We are in the 21st century, lest we forget. Even at Versailles, a monument so perfectly self-sufficient in the fine-tuned equilibrium of its arrangement, we seemingly require “distraction” and to be strong-armed back to the present. We decree entertainment for all and sundry — at any cost. We outlaw the poetic giddiness one might derive from simply contemplating immobility. And we proclaim, “Death to the past!” Long gone is the right to imagine, to dream, and to lose oneself in the sumptuous grounds of Versailles.

Is it really possible to experience the majesty of the King’s Grand Apartment once Jeff Koons’s Balloon Dog’s three meters of ironic, fuchsia-colored metal are ensconced in the middle of the Hercules Salon? In these intrusive conditions can we validly suggest a dialogue? Is it not instead a pounding monologue? Versailles, this estate for all, now finds itself sidelined to the point where it acts as an overly flattering backdrop to contemporary art whose gaudy presence upstages the authentic experience of the place itself.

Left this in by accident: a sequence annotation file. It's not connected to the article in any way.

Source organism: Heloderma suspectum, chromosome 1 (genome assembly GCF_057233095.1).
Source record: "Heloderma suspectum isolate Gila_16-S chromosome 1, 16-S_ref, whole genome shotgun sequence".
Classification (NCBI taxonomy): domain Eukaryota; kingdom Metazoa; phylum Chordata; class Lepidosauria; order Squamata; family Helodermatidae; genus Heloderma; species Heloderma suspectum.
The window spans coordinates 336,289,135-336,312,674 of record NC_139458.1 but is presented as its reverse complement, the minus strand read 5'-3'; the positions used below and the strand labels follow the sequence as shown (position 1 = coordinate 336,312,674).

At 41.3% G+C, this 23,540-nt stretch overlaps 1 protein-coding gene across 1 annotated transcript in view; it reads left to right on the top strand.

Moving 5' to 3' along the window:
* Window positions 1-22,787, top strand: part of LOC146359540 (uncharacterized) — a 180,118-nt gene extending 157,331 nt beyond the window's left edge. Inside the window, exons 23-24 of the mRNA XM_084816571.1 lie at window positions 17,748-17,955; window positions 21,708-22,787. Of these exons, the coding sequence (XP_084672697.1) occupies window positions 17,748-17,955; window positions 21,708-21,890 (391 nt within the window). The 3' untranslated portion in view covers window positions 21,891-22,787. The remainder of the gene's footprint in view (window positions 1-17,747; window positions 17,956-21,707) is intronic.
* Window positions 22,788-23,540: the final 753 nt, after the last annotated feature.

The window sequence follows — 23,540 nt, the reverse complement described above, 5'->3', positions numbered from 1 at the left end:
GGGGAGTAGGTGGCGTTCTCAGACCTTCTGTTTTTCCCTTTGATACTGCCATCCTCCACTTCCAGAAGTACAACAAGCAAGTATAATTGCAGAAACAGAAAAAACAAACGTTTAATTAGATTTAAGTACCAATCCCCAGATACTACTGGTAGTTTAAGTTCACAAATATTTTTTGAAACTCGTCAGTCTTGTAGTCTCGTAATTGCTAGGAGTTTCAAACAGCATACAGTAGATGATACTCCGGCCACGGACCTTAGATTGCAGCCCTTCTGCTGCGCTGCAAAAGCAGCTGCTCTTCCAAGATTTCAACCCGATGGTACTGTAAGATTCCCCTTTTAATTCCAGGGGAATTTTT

There are those, of course, who revel in such delights. Some will no doubt argue that the disparity between setting and object is fascinating, that the juxtaposition per se is the “whole point,” that the mere presence of these incongruous objects enables returning visitors to explore Versailles with new eyes. It’s probably best to content oneself with this trivial dialectic exercise because it offers precious little else. The unadulterated experience of the past has been done away with, and all that remains is the irruption of contemporary art into a historic space. It is a turnkey mechanical clash somewhat akin to a department-store marketing strategy of hosting endless “special events” to entice the punters.

No more escapism, no more reverie. The miraculous interlude as promised by Versailles is now little more than a day trip to an exhibition, packed full of the stuff already saturating the modern world. Ultimately, this interference speaks volumes of this arrogant era that cannot bear to be nourished by any source other than itself.

[Table of contents]

F/W 2015 issue 24

Table of contents

purple EDITO

purple NEWS

purple BEST of the SEASON





purple BEAUTY

purple LOVE

purple TRAVEL


purple SEX

purple NIGHT

purple STORY